The work in progress to be presented focuses on the income mobility of non-traditional alumni in comparison to their traditional counterparts. Based on a rational-choice-approach, I assume that non-traditional alumni are driven to study by their desire to earn more money. Due to their previous occupational career, non-traditionals have more human capital to exchange for better earnings in the labor market than traditional alumni. This results in higher paying positions at the beginning of their post-study career. At the same time they are anchored at vocational career ladders by the state dependence upon their first vocational career. Therefore, they will earn less than the traditional alumni over the subsequent career. If their additional human capital will balance that difference remains an empirical question.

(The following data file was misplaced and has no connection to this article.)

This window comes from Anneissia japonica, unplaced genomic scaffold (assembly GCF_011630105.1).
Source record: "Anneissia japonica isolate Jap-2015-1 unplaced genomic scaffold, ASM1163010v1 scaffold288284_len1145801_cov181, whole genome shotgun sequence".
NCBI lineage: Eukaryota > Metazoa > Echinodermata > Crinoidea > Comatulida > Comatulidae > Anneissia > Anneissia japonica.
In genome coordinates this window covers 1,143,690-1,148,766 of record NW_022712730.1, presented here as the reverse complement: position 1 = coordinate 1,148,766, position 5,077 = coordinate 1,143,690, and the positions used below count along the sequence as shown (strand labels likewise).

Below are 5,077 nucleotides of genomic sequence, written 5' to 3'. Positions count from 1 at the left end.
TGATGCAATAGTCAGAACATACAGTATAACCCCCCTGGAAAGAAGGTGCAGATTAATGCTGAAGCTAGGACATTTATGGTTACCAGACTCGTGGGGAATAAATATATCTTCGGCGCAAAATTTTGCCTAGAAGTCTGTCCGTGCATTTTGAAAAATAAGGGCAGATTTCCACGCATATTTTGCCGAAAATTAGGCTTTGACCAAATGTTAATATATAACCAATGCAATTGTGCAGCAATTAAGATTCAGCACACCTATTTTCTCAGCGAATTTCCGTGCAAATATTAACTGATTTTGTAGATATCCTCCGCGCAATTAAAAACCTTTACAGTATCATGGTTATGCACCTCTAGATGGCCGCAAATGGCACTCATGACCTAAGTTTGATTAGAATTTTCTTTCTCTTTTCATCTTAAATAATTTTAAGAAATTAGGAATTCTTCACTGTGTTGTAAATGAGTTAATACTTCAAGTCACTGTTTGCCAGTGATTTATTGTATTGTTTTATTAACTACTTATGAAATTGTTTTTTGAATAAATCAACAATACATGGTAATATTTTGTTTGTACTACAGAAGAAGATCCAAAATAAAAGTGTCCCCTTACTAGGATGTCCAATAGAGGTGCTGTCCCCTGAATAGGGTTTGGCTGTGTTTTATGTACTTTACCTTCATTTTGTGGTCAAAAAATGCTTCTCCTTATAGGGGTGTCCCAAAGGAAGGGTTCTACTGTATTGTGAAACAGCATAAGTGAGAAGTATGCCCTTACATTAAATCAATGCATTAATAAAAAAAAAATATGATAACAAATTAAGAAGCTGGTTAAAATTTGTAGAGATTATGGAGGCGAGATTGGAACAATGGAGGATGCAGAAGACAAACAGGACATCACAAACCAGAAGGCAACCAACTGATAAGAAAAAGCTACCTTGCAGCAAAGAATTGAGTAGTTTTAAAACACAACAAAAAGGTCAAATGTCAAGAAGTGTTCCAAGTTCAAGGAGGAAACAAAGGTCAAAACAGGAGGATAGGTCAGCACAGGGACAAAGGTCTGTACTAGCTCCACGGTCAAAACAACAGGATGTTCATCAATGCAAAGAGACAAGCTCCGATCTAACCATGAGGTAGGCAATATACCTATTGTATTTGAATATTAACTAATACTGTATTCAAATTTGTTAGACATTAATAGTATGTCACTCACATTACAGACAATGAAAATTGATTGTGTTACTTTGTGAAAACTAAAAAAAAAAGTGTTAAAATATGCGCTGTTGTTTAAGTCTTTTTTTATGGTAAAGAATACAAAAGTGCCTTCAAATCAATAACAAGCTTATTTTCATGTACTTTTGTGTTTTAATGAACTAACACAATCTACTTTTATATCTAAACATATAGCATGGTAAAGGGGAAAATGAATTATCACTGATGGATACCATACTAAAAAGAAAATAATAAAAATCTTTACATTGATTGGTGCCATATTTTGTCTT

I will present preliminary findings of the estimated growth models based upon waves 1 to 32 of the German Socio-Economic Panel (GSOEP). The findings suggest, that, in contrast to their occupational status placement, the non-traditional alumni in my sample do not differ from their traditional counterparts in regard to their hourly wage – regardless if they include bonuses or not.